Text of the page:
Introduction: Colorectal cancer is the third most common type of cancer in the United States for men and women combined. While the current threat of disease nationally is significant, the majority of colorectal cancer cases and deaths could be prevented through established screening tests and guidelines. Within the Appalachian region and West Virginia in particular, colorectal cancer is a significant public health problem. A more systematic, comprehensive approach to preventing and controlling cancer is essential.
Methods: Through the West Virginia Program to Increase Colorectal Cancer Screening, primary care systems across the state received data-informed practice facilitation designed to increase screening rates.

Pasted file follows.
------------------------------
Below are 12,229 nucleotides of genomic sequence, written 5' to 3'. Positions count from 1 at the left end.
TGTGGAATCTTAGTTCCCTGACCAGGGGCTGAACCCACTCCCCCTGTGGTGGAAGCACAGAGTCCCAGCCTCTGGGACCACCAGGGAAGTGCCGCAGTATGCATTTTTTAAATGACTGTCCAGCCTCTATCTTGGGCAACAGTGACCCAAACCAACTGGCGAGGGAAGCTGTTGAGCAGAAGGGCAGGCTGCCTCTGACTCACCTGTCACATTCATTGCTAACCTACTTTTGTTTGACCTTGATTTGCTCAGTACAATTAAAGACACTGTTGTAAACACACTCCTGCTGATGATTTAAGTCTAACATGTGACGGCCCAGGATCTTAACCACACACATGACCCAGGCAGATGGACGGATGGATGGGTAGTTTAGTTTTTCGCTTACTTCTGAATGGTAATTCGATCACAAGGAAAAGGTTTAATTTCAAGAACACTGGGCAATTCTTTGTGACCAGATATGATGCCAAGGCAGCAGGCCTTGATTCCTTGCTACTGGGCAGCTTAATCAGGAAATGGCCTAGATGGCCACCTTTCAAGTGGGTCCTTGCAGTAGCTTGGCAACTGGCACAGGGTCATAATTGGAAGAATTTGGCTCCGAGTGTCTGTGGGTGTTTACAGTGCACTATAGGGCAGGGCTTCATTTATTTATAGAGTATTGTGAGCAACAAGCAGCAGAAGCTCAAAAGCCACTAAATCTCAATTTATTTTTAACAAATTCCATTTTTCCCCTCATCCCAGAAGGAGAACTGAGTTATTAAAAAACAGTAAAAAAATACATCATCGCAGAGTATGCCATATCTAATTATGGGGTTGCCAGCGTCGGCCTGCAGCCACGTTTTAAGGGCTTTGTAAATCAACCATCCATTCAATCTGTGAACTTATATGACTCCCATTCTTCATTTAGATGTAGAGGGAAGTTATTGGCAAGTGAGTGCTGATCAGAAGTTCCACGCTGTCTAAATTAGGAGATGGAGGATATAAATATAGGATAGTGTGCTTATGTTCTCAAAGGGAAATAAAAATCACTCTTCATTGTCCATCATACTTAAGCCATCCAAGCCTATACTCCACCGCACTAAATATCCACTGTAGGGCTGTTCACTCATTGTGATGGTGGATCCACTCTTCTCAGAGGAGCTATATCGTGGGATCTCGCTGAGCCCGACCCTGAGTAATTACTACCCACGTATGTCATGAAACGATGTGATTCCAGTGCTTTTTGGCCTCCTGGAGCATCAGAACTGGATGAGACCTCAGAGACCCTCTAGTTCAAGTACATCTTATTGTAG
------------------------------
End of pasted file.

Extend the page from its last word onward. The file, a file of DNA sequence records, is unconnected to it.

Results: Year-1 cohort health systems had an overall baseline screening rate of 28.4% during calendar year 2014. This rate increased and remained steady during the three follow-up measurement time periods, with a rate of 49.5% during calendar year 2018. This increase is notably greater than comparable health systems not part of the initiative.
Implications: Lessons learned in increasing colorectal cancer screening rates are applicable to other priority health needs as well.
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Baus AD, Wright LE, Kennedy-Rea S, et al. Leveraging electronic health records data for enhanced colorectal cancer screening efforts. J Appalach Health 2020;2(4):53–63. DOI: https://doi.org/10.13023/jah.0204.07